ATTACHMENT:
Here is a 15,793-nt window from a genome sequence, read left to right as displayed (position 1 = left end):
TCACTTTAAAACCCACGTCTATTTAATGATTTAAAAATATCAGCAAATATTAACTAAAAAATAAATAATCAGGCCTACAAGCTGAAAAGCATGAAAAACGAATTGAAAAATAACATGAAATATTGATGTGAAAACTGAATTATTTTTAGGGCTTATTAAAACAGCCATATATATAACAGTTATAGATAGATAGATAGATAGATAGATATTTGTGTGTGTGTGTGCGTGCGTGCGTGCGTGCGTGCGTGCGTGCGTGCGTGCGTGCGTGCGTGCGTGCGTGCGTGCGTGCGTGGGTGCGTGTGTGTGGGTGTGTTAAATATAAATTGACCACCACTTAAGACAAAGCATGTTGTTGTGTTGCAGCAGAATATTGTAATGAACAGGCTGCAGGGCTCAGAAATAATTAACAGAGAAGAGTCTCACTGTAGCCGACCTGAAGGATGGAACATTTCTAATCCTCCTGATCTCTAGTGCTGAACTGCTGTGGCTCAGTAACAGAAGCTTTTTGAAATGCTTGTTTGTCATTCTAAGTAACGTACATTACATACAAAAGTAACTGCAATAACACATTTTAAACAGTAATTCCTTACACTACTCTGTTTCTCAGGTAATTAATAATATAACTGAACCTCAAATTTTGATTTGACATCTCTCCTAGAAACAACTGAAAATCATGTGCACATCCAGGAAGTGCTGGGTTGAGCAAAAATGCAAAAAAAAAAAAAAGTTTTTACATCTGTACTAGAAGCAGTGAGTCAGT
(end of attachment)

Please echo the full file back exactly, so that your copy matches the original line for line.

Here is a 15,793-nt window from a genome sequence, read left to right as displayed (position 1 = left end):
TCACTTTAAAACCCACGTCTATTTAATGATTTAAAAATATCAGCAAATATTAACTAAAAAATAAATAATCAGGCCTACAAGCTGAAAAGCATGAAAAACGAATTGAAAAATAACATGAAATATTGATGTGAAAACTGAATTATTTTTAGGGCTTATTAAAACAGCCATATATATAACAGTTATAGATAGATAGATAGATAGATAGATATTTGTGTGTGTGTGTGCGTGCGTGCGTGCGTGCGTGCGTGCGTGCGTGCGTGCGTGCGTGCGTGCGTGCGTGCGTGCGTGCGTGGGTGCGTGTGTGTGGGTGTGTTAAATATAAATTGACCACCACTTAAGACAAAGCATGTTGTTGTGTTGCAGCAGAATATTGTAATGAACAGGCTGCAGGGCTCAGAAATAATTAACAGAGAAGAGTCTCACTGTAGCCGACCTGAAGGATGGAACATTTCTAATCCTCCTGATCTCTAGTGCTGAACTGCTGTGGCTCAGTAACAGAAGCTTTTTGAAATGCTTGTTTGTCATTCTAAGTAACGTACATTACATACAAAAGTAACTGCAATAACACATTTTAAACAGTAATTCCTTACACTACTCTGTTTCTCAGGTAATTAATAATATAACTGAACCTCAAATTTTGATTTGACATCTCTCCTAGAAACAACTGAAAATCATGTGCACATCCAGGAAGTGCTGGGTTGAGCAAAAATGCAAAAAAAAAAAAAAGTTTTTACATCTGTACTAGAAGCAGTGAGTCAGT